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    Siri Is Coming to Chevy, but She Still Won't Drive for You

    Written by

    Derek Mead

    Editor-In-Chief

    Google is really pushing to bring self-driving cars to these United States, which ought to sound relaxing to anyone who’s ever braved a gridlocked commute. But, now that I think about it, Google’s car probably still requires that you hit all kinds of knobs and buttons and punch info into menus, all stuff preventing you from laying back and chilling out like you’re being chauffeured about. But now Apple might have a solution: It’s bringing Siri to cars.

    According to Fast Company, Apple and GM have solidified a deal to integrate Siri into a trio of new Chevrolet models. Any iPhone running iOS 6 (GM has yet to say whether iPads will be supported) will link up to a new version of GM’s MyLink infotainment system, and will allow you to do just about everything that Siri on the phone does, including make calls and run iTunes. It will also come with an ‘eyes free’ mode that will run Siri without turning on the iPhone’s screen.

    GM will apparently be the first to come to market with Siri integration, but BMW, Jaguar, and Mercedes have all previously announced that they’d be bringing Siri to autos.

    Now, does it make sense to speak to your car? Well, first I’ll just note the usual refrain that every year cars increasingly become gadget-filled appliances, and thus the question of whether or not adding new technology to a particular model is less important then when it’s going to happen.

    But in this case, it seems that GM et al are playing a bit of catch-up. Ford has heavily featured its Sync voice-activated system for some time now, which seems to have gotten mostly positive reviews, although there are plenty of forum queries from people saying that voice commands don’t work.

    And that’s the rub, isn’t it? Getting a computer to recognize all the myriad voices out there is really difficult, and Siri’s buggy launch was one of the first times in recent history that Apple brought something to market that wasn’t perfectly polished. (And, of course, that was followed by Apple Maps.) We’ll see what consumer expectations are after automotive Siri launches, but I wonder if folks will expect more out of an Apple product than they do Ford’s Sync. Just from personal experience, I imagine they would.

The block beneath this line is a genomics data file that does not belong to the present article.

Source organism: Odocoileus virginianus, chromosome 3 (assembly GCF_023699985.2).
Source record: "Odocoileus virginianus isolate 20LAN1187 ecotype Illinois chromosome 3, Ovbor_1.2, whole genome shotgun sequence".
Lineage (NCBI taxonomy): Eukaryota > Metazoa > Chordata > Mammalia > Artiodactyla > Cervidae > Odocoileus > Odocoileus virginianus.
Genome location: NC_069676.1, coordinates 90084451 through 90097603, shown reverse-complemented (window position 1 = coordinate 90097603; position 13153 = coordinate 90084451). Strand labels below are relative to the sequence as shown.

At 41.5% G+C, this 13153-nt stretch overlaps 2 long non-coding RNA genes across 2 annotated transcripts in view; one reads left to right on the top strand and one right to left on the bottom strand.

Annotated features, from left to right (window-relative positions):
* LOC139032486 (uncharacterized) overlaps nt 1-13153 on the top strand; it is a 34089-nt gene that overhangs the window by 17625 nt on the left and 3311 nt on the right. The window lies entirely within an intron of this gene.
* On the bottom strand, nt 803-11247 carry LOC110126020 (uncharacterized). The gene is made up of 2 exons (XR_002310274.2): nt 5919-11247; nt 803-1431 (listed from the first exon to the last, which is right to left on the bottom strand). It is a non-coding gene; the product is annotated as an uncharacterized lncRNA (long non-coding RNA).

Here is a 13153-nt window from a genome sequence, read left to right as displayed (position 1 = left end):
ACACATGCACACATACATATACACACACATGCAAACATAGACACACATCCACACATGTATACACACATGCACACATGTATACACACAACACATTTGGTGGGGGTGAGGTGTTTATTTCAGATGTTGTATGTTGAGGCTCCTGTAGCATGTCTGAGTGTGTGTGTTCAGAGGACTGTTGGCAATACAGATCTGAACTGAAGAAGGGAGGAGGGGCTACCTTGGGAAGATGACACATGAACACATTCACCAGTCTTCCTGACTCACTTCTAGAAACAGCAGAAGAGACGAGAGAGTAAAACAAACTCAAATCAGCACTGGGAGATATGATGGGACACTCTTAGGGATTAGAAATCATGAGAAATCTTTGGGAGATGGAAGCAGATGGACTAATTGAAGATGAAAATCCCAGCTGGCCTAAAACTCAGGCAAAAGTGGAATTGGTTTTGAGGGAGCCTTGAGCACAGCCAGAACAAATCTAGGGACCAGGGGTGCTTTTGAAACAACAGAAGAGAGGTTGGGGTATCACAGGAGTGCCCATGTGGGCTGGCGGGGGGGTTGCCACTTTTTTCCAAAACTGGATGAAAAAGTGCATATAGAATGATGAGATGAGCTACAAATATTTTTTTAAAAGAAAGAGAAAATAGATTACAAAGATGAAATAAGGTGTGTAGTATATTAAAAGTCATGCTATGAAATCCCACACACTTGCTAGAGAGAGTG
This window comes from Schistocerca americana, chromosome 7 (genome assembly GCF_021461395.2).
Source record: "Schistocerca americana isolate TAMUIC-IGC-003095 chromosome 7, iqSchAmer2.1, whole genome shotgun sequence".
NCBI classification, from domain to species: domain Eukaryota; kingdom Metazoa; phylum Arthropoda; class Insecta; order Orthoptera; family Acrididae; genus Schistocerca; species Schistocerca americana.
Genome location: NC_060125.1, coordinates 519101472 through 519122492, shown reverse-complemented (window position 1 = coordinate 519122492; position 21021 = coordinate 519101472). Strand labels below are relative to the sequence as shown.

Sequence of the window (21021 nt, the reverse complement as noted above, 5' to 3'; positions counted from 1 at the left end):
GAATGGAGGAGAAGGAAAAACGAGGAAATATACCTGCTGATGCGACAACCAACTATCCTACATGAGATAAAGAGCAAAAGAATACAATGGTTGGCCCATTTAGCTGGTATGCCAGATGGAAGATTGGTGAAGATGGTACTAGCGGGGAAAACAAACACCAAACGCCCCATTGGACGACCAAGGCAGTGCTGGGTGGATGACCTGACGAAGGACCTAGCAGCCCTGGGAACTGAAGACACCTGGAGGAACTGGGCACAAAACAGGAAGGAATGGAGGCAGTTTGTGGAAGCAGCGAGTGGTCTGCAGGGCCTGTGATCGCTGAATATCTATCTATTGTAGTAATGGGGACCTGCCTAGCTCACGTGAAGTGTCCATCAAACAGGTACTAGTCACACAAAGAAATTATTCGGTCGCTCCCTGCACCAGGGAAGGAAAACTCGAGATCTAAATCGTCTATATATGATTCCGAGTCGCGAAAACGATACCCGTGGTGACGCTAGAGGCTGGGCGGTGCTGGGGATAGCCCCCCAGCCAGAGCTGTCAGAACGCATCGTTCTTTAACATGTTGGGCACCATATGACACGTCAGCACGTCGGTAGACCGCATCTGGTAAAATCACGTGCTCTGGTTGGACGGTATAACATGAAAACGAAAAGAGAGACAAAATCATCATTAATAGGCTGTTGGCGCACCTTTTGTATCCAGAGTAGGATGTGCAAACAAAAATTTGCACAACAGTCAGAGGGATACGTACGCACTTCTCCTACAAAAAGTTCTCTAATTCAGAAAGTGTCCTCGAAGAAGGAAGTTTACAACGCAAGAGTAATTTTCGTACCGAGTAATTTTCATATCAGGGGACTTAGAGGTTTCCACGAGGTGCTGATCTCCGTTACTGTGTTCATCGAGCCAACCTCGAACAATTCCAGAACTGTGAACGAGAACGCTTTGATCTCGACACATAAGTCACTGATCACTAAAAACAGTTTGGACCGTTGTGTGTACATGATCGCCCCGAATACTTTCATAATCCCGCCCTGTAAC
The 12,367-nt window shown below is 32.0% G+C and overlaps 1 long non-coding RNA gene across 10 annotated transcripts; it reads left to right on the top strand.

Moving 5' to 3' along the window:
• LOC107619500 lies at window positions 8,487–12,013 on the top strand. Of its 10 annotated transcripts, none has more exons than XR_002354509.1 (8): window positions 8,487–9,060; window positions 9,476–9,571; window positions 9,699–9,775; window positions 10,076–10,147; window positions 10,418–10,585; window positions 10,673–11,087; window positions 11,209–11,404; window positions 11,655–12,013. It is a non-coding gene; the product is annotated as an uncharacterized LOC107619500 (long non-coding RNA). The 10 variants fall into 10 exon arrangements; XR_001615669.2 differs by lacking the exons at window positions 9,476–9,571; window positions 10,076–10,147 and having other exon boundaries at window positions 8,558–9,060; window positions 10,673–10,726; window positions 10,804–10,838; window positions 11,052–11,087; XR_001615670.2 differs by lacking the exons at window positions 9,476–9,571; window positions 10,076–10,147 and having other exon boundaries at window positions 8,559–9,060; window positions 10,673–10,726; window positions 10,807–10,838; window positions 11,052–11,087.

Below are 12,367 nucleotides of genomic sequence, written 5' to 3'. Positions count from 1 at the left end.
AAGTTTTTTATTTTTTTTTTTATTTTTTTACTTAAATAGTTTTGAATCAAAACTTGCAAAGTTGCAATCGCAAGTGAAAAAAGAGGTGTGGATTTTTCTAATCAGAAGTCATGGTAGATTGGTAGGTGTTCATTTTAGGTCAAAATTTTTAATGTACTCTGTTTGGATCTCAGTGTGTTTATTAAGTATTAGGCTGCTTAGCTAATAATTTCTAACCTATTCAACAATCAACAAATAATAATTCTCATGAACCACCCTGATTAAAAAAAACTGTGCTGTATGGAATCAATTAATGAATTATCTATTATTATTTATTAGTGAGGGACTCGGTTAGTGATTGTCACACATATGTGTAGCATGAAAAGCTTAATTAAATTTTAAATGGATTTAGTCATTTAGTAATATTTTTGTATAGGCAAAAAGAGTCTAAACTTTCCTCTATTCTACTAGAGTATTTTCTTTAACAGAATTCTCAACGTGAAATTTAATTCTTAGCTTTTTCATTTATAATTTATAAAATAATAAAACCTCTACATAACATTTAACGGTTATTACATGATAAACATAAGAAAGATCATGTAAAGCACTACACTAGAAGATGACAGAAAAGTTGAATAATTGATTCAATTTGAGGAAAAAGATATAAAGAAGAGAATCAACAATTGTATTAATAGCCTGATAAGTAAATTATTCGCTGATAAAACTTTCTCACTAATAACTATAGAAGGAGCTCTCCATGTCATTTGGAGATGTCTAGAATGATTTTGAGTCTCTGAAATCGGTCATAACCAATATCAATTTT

Of course, the whole idea is to make using all of your car’s many features as hassle-free as possible. Distracted driving is something really worth worrying about, and it doesn’t help that these days our cars have computers and hundreds of buttons and ridiculously complicated climate control systems and even Wi-Fi. It makes sense, then, to try to eliminate all the menu scrolling and button fiddling, and just make your car do what you want by telling it to.

    Yet placing another complicated computer system on top of all the others just makes things even more finicky. So while I’m interested to see how Siri works out, I’ve got another idea: How about we just make cars simpler? I don’t care how cool it looks to have an eight inch monitor in your dashboard, no one should have to scroll through multiple menus to turn on the air conditioner. Let’s not forget that, until Google’s car hits the mainstream, the most complicated thing you should be doing behind the wheel is, you know, drive.

    Follow Derek Mead on Twitter: @derektmead.

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